By building upon a visual workflow with new tools, data scientists can do more of what they want and what they are trained to do: implement data science processes so that data insights can be readily applied to diverse business requirements. It requires expert knowledge and skills to understand what tools to deploy when and how. Therefore, data scientists have to combine tools that have been implemented in different languages, and they need to be sure that the tools and the experts knowing them work well together - without having to worry about underlying languages and dependencies.
Visual programming is not just about putting a UI on top of a programming language. It is a programming environment that sits on top and embraces all of the other technologies. To be clear: It is not about hiding the complexity of the tools data scientists want to use but rather about exposing all the necessary complexity in one consistent way.
Driving it home
Visual workflows allow exposure of all aspects of the data science process in one, uniform environment, from data ingestion through to modeling, visualization and ultimately deployment. They allow data scientists to focus on what they know best: how to make sense of data while enabling collaboration in one environment, with the data engineer building a workflow that the machine learning engineer may not have been able to write herself. The ML engineer understands it though and can easily reuse it.
Visual workflows also provide a clear way to document and communicate what was done throughout the data science process, which makes it simple to audit prior workflows and apply them later when tackling new problems, sort of like providing “data science blueprints” - an invaluable tool. If done right, visual workflows allow for explorative - or dare I say “agile” - data science, being able to quickly prototype different ways to ingest data, various combinations of modeling algorithms, and interactive visualizations as well as the ability to easily push the result into production when the right setup has been found. Such flexibility is difficult to achieve in more traditional coding environments due to the effort and forethought required to isolate each step in the data science pipeline cleanly enough to experiment with alternatives.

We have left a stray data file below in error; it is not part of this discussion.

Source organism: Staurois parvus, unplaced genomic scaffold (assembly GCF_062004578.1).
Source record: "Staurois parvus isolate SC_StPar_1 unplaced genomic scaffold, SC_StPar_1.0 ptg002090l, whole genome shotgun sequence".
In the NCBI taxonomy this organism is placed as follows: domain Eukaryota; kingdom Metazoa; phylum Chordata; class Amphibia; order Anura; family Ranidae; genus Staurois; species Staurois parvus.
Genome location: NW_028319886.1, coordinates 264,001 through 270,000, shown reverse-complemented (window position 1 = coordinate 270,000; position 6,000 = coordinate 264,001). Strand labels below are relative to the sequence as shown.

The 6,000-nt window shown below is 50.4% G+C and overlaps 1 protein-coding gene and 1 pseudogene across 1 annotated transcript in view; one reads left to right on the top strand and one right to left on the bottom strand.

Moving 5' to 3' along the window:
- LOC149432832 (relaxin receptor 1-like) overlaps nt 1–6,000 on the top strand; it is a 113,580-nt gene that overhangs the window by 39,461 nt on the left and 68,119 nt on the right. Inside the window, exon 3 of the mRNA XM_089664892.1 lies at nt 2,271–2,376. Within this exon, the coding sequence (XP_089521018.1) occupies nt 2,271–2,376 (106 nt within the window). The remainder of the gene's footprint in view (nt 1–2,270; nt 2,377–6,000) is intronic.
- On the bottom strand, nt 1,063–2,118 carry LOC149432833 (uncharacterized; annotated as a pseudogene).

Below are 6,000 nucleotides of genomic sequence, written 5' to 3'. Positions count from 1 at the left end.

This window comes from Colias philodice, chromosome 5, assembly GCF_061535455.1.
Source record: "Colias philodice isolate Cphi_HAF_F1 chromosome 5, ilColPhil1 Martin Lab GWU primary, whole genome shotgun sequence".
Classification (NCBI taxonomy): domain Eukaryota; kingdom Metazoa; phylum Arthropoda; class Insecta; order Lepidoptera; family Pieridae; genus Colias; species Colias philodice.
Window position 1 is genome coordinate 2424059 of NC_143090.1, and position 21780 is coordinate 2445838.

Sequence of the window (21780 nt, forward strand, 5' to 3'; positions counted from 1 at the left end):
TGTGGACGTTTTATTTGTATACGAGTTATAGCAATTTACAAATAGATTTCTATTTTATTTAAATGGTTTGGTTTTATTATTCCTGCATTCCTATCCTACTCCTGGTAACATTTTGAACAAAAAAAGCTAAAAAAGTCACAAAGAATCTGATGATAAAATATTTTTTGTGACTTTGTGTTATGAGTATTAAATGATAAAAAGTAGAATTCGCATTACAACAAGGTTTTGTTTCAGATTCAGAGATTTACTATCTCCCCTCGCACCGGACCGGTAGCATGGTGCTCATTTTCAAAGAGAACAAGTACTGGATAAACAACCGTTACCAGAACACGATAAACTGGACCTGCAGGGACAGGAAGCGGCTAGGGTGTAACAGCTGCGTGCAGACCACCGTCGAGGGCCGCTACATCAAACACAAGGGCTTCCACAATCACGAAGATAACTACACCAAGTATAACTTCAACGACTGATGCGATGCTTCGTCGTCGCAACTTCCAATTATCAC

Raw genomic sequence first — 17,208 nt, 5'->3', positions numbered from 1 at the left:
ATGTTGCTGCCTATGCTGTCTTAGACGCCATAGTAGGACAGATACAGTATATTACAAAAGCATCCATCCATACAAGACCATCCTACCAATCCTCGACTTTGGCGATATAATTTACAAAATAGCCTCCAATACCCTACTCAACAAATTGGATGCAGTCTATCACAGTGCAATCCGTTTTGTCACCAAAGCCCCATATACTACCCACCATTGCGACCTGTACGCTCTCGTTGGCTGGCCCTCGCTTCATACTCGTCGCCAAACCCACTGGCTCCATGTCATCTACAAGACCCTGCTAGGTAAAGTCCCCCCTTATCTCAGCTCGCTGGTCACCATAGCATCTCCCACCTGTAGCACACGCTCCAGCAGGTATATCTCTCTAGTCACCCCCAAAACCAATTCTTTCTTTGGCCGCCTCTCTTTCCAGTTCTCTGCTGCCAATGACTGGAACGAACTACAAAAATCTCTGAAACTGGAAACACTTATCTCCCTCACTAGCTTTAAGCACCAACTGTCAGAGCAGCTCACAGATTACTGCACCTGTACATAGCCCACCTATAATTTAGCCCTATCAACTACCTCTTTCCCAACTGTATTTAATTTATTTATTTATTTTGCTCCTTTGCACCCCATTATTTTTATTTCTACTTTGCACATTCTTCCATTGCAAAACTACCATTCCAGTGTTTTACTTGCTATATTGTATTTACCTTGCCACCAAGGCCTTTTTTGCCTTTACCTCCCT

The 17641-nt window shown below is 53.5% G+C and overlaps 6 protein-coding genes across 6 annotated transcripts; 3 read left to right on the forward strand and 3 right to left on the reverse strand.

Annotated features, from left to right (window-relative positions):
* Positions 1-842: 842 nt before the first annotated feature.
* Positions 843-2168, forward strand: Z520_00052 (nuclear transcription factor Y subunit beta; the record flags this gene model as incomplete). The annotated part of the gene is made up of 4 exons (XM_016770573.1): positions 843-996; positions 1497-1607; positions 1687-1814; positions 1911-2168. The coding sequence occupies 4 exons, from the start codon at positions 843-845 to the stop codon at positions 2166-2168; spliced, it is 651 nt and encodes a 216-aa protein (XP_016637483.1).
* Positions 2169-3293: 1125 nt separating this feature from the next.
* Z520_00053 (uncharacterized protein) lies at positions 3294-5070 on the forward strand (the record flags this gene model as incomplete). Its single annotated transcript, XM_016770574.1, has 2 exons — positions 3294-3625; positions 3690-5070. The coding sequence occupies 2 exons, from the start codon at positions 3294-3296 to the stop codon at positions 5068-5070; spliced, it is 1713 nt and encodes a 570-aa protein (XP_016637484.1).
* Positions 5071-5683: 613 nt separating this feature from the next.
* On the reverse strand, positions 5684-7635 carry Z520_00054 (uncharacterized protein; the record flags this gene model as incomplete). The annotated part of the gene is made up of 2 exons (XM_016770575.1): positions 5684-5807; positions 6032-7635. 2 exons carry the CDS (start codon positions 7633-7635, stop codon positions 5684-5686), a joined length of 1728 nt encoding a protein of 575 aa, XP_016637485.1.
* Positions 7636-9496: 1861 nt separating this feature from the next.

From my perspective as a data scientist in both the commercial industry and the academic world, visual environments are the natural evolution of programming environments, exposing the appropriate level of abstraction with the needed complexity for the types of work practice team leaders want data scientists to do. They also save time by allowing data scientists to concentrate on what is important.
As a colleague of mine once said after he adopted visual workflows for his team: “Now we don't need to spend half a year learning how to code before we can finally move on to data science.” That pretty much sums up the value of visual programming when applied with a modern progressive mindset, which will be key to advancing cool data science.
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Michael Berthold is CEO and co-founder at KNIME, an open source data analytics company.